Already the tribal drums are sounding, young and middle-aged women are half-skipping, half-dancing in slow unsynchronized movement about the pile of logs. Their faces are smeared with ash, leafy branches encircling their heads but they do not look at the one with no face, the one who is propped up, a sacrificial scarecrow who is starting to get lost in tentative wisps of smoke. The brand new spring already feels too warm, even in this eight-o-clock air in Kampa Park, as if winter has crashed straight into summer. But everyone is here on this April night to celebrate the spring.
A wind picks up, carrying leftover day scents from the Vltava River, which awaits just a few hundred meters away, churning quietly, knowing what is to come. Now the smoke is pushing out into my direction, and I turn away, but still the scent gets in my nose. She is not yet burning, but then the drummers start to get excited and the crowd is suddenly whooping and screaming. The fire has begun to eat her skirt. It is moving slowly in teasing leaps to curl about her waist, her chest, and soon it will smother her faceless face that hides beneath a floppy wide-brimmed hat. She has been dressed in pale colors, in light fabrics so she might stand out against the night. But now the fire is painting her over, she is its canvas, and the crowd appreciates this talented hand. They move in closer and closer toward the heat, one enormous sweating lung, inhaling faster and faster as the tribal drums quicken. We are all breathing in the smoke of tradition, children sitting on parent’s shoulders, fire growing in our wide eyes.
No one yet is carrying the half-liter plastic cup of beer, the unmistakable, inevitable symbol of any event in Prague. Maybe this time, it is a little more serious. But there are also many children here, their eager faces painted, the little girls (most with long blonde hair) entangled in the ribbons of oversized witch hats and dresses. It’s a strange, jumbled atmosphere, a cross between Halloween and the Salem Witch Trials.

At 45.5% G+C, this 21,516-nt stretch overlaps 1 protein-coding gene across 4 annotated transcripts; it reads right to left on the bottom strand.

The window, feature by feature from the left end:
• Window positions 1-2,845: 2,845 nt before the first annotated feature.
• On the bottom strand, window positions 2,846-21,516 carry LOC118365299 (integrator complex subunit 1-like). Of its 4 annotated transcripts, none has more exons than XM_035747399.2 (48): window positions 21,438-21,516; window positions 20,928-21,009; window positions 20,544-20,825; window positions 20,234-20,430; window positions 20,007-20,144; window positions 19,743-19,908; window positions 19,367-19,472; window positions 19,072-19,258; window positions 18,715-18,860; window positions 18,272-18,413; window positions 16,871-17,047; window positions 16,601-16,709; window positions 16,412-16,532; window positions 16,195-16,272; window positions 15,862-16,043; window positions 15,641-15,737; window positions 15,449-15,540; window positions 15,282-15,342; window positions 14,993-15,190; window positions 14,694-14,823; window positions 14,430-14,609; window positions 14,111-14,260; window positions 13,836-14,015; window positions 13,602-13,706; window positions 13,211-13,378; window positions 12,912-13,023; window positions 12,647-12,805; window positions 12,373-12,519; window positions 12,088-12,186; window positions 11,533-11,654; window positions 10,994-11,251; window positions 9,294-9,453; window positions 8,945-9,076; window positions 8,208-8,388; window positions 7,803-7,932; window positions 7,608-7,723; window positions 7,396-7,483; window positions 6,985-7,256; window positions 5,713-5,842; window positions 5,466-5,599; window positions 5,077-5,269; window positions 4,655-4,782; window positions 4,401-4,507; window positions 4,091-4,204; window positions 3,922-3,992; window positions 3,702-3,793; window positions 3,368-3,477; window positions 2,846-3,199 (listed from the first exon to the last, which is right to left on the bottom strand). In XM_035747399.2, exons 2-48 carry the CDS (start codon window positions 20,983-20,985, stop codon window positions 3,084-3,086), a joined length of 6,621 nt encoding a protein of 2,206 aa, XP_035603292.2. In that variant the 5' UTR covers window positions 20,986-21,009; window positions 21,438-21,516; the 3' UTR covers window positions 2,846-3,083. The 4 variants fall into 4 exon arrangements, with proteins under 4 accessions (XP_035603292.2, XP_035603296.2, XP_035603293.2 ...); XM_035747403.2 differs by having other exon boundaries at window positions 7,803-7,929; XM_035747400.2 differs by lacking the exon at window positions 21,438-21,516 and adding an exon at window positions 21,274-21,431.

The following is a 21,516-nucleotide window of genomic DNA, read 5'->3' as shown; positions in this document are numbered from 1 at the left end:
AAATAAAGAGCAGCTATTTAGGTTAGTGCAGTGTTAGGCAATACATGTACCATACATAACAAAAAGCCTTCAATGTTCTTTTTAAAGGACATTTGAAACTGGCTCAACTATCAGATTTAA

As the fire dancers begin their seductive ballet about the charred remains of the witch, as their fire moves faster than the fire which has already eaten and is slowing as it digests, the children are running free between the trees of the park, playing tag. It is just another spring evening, just another place to move fast and chase and giggle. The police department had set up an enormous, inflated moon walk for the children, but now the witch has been burned and the night is getting deeply night, bedtime is approaching. As I turn my head to watch a policeman leaning easy against his bike, tilting it rhythmically back and forth, chatting with a couple of parents, the entire inflated monstrosity is falling to the left, caving in. I wonder fearfully if there are still children inside, but it seems this was planned, and the children are all out, standing on the grass nearby, watching the collapse of what was their playground just seconds ago.
Two women, half hidden by the purple layers of evening light and the thin gauze of smoke over the whole park, are lighting a paper lantern for the child who stands before them. He holds the glowing orb from a wire, standing still, watching its stillness as the women take photos, the flash! flash! flash! burning painfully bright over this little trapped fire.
I have found a spot on the patchy grass between the thick trees. I have decided to sit now that the fire has calmed. More people are sitting down now, watching the running children against a backdrop of fading fire in a velvet night.
Like guards high up on a fortress wall, two lanky firemen sit atop a firetruck that is parked upon the grass, only a few trees and a clump of the crowd in between them and the fire. They watch with expressions of knowing nothing will happen.